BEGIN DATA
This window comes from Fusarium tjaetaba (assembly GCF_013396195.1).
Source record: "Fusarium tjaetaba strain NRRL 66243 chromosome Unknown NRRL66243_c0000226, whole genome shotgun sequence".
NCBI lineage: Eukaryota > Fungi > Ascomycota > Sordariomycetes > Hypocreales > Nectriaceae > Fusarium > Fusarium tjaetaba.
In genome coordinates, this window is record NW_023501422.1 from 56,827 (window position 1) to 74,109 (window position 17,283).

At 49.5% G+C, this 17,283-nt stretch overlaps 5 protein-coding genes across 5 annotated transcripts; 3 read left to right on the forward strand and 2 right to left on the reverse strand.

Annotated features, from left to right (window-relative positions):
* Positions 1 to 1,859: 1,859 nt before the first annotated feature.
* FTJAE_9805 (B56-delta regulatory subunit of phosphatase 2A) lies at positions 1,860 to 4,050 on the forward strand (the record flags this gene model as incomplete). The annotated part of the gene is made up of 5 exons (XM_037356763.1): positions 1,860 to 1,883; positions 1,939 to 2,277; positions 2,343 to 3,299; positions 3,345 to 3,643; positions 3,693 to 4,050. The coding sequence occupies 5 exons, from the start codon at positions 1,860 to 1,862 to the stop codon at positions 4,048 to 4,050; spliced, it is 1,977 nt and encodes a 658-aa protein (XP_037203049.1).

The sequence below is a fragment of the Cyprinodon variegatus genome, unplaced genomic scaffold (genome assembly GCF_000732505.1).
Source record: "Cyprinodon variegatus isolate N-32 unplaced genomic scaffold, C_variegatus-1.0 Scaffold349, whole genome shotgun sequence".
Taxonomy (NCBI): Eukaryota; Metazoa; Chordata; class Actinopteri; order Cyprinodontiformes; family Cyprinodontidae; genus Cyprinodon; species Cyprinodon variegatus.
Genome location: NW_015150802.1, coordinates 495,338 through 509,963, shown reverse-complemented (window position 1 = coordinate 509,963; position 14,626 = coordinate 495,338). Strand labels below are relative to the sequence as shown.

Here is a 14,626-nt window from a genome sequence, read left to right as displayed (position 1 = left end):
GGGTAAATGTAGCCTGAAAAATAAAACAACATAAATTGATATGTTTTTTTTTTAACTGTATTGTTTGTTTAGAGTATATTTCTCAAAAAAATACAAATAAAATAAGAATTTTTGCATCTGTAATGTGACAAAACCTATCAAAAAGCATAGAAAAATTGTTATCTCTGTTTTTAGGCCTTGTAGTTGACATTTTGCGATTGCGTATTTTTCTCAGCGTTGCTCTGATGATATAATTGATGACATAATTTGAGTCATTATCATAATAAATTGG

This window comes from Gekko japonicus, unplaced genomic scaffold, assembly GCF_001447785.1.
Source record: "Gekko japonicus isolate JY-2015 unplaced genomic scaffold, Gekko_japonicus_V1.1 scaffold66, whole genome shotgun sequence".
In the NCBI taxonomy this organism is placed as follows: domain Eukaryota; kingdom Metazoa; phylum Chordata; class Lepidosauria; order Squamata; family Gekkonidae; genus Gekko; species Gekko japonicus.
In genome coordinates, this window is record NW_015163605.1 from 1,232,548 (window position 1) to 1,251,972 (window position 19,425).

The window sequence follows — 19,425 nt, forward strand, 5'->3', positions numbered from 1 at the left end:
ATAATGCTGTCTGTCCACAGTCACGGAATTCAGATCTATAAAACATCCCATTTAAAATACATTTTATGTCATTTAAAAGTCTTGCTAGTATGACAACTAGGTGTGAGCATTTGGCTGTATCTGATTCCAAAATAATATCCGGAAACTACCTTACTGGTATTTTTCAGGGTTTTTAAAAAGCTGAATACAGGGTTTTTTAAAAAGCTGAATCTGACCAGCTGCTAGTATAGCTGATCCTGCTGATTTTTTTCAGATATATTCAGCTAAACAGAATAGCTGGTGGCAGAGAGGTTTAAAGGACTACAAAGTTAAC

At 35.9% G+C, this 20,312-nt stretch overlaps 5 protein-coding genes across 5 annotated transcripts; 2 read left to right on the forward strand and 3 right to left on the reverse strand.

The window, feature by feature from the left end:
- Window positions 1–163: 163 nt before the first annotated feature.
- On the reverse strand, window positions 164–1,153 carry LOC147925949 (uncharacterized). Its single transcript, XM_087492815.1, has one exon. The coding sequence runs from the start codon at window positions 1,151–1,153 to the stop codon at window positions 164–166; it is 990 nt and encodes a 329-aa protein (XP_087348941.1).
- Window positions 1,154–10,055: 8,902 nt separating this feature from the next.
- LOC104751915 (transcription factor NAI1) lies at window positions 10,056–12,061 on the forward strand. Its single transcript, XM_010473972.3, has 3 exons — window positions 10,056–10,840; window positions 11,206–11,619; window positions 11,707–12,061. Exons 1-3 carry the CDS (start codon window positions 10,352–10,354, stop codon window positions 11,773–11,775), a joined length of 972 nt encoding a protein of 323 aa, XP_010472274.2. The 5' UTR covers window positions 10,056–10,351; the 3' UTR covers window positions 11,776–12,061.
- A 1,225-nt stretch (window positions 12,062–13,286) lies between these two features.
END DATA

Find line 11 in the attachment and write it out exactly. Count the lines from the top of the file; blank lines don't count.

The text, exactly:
Taxonomy (NCBI): Eukaryota; Metazoa; Chordata; class Actinopteri; order Cyprinodontiformes; family Cyprinodontidae; genus Cyprinodon; species Cyprinodon variegatus.